Development issues such as trapped and webbed penis occasionally occur in boys.
A trapped or webbed penis may not always require any surgical treatment, but sometimes they do. Patients and their parents should seek pediatric urology evaluation to determine best treatment.
With a trapped (or buried) penis, the shaft of the penis is trapped below the surface of the penile skin. This term can also refer to a penis that is not completely trapped but is somewhat obscured or buried in the local tissue nearby. A boy with a trapped penis may be required to sit down to urinate, as their penis does not protrude far enough to urinate standing up.
There are several different causes for a trapped penis. A poorly performed circumcision can occasionally cause this to happen. If the condition occurs after the newborn period, age, obesity, droopy skin, or chronic inflammation may be the root cause. A simple procedure can typically restore the penis to its normal place and function. The surgery is usually done as an outpatient procedure and can dramatically improve both the appearance and function of the penis.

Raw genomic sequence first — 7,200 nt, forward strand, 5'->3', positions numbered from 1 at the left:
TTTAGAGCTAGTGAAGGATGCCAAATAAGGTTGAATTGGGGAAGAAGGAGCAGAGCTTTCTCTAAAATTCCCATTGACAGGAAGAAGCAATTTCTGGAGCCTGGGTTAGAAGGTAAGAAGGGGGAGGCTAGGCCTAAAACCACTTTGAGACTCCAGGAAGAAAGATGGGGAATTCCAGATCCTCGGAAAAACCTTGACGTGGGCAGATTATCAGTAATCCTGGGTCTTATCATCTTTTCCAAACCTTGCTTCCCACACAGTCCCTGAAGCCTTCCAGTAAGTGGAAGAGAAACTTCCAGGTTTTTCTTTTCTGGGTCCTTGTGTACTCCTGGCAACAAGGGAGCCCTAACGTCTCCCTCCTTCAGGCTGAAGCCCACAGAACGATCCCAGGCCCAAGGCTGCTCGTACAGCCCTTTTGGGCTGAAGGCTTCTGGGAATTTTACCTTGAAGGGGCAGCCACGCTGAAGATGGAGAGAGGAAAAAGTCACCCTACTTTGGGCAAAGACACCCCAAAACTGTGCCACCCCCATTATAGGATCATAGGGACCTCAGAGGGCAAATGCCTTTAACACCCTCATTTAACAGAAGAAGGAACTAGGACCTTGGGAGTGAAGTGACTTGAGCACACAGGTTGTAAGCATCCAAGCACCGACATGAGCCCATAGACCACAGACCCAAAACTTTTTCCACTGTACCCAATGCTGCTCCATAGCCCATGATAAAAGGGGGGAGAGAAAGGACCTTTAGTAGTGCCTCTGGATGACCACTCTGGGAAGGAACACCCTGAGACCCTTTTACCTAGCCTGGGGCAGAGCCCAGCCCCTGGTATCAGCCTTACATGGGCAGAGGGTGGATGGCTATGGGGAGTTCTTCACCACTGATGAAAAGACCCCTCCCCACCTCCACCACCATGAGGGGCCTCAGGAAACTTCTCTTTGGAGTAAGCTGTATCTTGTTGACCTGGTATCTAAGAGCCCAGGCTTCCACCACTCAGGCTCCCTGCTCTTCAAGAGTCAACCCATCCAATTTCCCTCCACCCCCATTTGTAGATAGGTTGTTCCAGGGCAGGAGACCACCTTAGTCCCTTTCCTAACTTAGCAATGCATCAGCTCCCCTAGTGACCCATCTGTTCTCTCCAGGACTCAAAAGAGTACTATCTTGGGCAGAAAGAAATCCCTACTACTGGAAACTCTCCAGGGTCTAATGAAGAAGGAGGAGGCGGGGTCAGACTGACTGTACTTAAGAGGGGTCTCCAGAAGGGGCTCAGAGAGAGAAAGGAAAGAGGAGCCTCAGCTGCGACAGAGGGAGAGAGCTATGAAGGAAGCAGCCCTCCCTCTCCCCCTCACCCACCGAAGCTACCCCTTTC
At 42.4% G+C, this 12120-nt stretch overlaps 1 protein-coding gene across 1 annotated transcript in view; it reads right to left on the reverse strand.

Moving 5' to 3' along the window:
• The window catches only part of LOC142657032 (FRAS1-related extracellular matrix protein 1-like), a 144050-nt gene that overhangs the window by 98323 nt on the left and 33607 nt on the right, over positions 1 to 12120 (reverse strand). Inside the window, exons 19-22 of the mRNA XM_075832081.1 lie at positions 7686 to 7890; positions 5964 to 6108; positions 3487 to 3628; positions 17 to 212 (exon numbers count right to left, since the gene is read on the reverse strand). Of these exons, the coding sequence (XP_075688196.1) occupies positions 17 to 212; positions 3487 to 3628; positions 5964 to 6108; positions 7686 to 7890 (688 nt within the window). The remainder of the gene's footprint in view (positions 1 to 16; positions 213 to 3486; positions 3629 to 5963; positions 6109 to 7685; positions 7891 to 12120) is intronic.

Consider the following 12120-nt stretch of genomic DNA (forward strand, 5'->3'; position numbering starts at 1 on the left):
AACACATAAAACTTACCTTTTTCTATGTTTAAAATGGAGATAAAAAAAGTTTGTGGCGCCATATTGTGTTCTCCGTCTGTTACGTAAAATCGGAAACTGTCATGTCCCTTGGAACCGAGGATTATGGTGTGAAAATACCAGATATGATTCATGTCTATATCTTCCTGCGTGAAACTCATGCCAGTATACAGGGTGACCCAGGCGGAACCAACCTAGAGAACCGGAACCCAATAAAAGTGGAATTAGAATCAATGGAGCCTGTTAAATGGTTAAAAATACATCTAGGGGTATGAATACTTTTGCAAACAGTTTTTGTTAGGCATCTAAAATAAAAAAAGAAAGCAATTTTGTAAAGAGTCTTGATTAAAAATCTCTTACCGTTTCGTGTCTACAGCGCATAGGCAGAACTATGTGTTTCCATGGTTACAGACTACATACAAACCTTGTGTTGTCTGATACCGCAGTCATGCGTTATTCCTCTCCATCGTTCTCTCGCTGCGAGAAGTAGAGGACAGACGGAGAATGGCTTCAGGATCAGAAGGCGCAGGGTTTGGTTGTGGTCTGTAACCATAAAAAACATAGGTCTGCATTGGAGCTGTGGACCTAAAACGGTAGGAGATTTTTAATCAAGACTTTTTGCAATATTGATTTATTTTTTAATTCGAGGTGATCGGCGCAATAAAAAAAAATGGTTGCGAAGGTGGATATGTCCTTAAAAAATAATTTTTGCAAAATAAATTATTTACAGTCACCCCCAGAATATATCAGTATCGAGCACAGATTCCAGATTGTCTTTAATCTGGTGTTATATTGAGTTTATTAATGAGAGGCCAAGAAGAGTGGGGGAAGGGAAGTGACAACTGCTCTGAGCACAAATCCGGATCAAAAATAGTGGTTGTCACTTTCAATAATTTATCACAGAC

A webbed penis is one of the conditions that cause the penis to look trapped or buried. The skin of the scrotum can be attached at an abnormal place on the penile shaft. This can make the penis appear shorter than it actually is. A simple detachment of this skin may be all that is necessary to fix this condition. If there are concerns for trapped (buried) or webbed penis, routine newborn circumcision should be deferred until the patient is evaluated by a pediatric urologist at UCI Pediatric Urology. This is because the foreskin can be used constructively in the surgery used to fix a trapped penis, so removing it can complicate the reconstructive process.